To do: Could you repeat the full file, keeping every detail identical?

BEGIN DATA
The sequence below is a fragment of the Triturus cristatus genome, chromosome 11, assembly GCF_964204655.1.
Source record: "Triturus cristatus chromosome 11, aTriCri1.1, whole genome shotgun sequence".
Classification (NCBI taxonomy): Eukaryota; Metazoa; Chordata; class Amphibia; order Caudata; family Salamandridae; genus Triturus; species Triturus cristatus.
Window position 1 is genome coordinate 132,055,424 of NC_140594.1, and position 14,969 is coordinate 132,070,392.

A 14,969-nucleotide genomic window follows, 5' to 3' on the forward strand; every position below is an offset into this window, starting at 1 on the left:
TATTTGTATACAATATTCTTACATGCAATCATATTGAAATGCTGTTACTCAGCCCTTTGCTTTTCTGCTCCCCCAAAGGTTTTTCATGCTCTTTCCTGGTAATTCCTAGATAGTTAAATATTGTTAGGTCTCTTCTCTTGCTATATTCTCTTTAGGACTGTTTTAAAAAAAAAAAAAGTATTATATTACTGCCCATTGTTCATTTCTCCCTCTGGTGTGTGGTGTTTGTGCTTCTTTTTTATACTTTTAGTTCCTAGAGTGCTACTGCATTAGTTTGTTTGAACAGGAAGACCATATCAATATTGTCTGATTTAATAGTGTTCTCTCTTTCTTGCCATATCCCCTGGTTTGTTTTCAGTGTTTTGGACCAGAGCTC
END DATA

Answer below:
The sequence below is a fragment of the Triturus cristatus genome, chromosome 11, assembly GCF_964204655.1.
Source record: "Triturus cristatus chromosome 11, aTriCri1.1, whole genome shotgun sequence".
Classification (NCBI taxonomy): Eukaryota; Metazoa; Chordata; class Amphibia; order Caudata; family Salamandridae; genus Triturus; species Triturus cristatus.
Window position 1 is genome coordinate 132,055,424 of NC_140594.1, and position 14,969 is coordinate 132,070,392.

A 14,969-nucleotide genomic window follows, 5' to 3' on the forward strand; every position below is an offset into this window, starting at 1 on the left:
TATTTGTATACAATATTCTTACATGCAATCATATTGAAATGCTGTTACTCAGCCCTTTGCTTTTCTGCTCCCCCAAAGGTTTTTCATGCTCTTTCCTGGTAATTCCTAGATAGTTAAATATTGTTAGGTCTCTTCTCTTGCTATATTCTCTTTAGGACTGTTTTAAAAAAAAAAAAAGTATTATATTACTGCCCATTGTTCATTTCTCCCTCTGGTGTGTGGTGTTTGTGCTTCTTTTTTATACTTTTAGTTCCTAGAGTGCTACTGCATTAGTTTGTTTGAACAGGAAGACCATATCAATATTGTCTGATTTAATAGTGTTCTCTCTTTCTTGCCATATCCCCTGGTTTGTTTTCAGTGTTTTGGACCAGAGCTC